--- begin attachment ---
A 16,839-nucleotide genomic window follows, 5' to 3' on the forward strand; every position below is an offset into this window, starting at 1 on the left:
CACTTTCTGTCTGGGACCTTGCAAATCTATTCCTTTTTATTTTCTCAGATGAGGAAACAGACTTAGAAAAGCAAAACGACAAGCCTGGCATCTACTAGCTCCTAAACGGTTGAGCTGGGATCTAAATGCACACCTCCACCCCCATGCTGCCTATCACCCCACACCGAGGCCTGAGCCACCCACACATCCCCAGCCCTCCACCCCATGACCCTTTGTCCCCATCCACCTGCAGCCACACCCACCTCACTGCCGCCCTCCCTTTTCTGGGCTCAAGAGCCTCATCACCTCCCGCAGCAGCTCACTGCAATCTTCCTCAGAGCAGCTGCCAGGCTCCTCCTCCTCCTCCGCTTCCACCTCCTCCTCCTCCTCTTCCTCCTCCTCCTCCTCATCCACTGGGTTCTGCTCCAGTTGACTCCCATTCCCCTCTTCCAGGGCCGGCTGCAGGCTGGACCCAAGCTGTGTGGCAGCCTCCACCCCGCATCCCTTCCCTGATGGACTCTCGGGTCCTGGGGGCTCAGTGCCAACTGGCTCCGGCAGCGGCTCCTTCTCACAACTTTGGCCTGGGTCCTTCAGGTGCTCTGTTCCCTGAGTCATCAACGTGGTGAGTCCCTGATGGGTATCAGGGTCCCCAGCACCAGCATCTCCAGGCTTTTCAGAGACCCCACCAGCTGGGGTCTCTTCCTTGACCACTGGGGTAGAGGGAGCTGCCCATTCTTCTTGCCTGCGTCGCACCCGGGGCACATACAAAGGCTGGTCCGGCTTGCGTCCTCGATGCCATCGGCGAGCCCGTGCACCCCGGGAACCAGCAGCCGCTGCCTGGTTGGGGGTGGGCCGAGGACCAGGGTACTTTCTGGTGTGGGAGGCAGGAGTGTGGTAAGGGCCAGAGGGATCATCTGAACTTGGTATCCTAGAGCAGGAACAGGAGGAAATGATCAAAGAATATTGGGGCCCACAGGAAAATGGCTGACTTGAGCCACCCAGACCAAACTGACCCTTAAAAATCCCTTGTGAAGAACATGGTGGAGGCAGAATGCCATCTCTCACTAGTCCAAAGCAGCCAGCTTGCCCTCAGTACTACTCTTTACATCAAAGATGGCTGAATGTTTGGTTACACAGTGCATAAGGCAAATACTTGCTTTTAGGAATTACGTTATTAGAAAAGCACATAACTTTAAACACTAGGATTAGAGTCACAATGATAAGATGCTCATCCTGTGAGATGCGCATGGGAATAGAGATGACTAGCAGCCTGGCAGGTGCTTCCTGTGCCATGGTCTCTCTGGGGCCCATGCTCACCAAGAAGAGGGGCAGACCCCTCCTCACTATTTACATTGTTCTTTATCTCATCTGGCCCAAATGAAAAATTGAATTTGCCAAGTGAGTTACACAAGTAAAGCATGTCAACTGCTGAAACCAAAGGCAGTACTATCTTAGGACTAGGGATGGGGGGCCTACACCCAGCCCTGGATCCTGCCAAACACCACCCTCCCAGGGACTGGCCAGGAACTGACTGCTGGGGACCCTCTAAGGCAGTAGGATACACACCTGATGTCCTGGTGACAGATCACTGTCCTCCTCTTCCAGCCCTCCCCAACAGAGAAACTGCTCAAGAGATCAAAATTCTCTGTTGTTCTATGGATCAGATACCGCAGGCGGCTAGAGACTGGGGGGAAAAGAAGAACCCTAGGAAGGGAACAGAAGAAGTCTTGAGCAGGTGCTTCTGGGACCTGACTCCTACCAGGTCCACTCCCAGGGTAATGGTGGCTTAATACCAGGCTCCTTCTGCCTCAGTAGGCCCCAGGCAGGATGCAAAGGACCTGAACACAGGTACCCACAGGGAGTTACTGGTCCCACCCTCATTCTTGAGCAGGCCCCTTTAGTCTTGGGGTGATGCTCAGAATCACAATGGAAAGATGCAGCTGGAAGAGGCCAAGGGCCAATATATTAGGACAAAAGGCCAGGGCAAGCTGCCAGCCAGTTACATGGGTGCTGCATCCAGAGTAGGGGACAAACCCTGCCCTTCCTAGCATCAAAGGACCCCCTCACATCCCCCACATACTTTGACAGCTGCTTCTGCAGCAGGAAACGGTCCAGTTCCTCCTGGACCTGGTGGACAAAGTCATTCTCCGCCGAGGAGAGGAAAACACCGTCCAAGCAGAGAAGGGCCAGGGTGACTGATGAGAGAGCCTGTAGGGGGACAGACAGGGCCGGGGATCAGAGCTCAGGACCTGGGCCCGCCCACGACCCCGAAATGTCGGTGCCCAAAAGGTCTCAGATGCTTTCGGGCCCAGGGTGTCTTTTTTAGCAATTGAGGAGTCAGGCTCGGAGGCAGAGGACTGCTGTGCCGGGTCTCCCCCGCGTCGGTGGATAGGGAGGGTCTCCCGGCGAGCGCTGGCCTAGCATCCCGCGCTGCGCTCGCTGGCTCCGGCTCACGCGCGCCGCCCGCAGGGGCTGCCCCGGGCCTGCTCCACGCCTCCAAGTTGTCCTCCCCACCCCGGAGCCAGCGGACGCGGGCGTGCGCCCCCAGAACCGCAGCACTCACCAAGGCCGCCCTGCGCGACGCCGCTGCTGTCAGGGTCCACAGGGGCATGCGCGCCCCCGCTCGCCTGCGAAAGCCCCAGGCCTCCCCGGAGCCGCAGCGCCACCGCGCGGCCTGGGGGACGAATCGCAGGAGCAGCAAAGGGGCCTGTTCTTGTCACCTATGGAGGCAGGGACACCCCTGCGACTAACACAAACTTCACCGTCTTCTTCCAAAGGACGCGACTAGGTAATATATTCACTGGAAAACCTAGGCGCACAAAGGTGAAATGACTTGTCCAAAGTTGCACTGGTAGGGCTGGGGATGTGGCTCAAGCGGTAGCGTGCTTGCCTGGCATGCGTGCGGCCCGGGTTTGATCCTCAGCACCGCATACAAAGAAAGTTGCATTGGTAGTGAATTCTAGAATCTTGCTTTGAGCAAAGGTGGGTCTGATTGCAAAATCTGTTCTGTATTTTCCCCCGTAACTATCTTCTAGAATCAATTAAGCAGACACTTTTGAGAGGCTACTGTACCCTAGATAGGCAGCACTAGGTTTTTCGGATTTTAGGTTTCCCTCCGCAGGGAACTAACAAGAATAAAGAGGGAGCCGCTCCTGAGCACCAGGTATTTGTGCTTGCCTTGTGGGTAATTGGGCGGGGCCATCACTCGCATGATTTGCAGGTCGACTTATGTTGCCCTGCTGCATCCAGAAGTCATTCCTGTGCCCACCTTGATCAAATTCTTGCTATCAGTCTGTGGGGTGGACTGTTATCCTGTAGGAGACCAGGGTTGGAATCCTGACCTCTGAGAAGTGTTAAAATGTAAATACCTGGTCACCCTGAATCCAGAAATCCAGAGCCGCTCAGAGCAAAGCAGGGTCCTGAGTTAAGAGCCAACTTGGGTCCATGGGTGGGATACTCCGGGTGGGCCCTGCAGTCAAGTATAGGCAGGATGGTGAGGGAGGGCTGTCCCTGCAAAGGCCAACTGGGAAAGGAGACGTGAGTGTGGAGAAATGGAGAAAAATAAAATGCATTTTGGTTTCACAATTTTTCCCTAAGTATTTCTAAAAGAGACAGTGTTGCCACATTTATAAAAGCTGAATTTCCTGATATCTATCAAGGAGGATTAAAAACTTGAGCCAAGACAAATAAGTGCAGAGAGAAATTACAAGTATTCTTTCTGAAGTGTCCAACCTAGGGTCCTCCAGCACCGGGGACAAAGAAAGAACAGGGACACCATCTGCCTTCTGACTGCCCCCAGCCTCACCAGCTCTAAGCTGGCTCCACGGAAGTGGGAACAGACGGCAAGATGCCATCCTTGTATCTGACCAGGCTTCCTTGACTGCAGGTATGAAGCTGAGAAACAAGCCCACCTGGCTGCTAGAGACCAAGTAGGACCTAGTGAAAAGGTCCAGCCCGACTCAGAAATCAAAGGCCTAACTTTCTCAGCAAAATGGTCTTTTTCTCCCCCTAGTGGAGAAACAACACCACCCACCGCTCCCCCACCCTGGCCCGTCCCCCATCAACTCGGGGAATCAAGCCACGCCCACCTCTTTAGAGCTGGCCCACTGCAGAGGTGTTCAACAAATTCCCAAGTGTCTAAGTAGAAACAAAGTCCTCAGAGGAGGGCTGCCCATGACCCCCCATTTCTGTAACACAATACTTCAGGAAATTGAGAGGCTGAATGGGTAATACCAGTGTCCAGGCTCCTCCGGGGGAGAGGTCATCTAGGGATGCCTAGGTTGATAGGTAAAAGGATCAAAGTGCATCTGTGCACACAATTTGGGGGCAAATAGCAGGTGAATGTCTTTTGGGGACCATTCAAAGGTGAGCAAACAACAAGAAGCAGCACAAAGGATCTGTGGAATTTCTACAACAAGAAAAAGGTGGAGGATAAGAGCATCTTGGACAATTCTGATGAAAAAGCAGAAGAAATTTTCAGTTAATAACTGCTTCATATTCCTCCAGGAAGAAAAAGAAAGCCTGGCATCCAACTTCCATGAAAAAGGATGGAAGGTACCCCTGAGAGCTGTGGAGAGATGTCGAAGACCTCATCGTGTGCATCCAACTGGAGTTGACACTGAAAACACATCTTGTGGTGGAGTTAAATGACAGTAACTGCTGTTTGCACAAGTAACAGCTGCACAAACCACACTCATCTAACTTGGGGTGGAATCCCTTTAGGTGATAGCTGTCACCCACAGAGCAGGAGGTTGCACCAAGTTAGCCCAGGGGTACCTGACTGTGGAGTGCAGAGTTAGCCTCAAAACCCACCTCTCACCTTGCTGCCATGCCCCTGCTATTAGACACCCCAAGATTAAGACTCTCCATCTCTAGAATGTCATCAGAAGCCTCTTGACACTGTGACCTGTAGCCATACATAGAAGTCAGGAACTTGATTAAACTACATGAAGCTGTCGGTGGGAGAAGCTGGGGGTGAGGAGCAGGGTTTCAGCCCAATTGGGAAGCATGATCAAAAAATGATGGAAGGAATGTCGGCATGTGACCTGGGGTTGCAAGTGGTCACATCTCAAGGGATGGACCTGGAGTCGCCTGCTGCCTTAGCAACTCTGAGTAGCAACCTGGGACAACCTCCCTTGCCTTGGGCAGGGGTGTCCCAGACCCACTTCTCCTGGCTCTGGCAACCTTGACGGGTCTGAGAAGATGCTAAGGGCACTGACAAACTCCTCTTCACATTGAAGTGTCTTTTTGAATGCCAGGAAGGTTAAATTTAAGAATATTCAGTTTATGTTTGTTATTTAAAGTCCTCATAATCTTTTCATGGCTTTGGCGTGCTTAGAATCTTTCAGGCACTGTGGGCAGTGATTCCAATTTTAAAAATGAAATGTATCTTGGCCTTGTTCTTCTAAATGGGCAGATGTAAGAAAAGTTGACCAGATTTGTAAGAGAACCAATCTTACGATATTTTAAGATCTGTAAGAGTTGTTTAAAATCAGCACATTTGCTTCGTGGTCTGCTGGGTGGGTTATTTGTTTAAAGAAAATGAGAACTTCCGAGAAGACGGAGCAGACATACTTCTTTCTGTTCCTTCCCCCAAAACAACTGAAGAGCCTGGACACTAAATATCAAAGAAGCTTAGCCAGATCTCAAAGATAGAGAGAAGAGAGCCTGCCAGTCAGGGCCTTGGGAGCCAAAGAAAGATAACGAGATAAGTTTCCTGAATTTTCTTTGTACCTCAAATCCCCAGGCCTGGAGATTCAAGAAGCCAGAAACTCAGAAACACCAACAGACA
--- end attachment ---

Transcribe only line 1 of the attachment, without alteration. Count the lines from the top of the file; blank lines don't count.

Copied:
A 16,839-nucleotide genomic window follows, 5' to 3' on the forward strand; every position below is an offset into this window, starting at 1 on the left: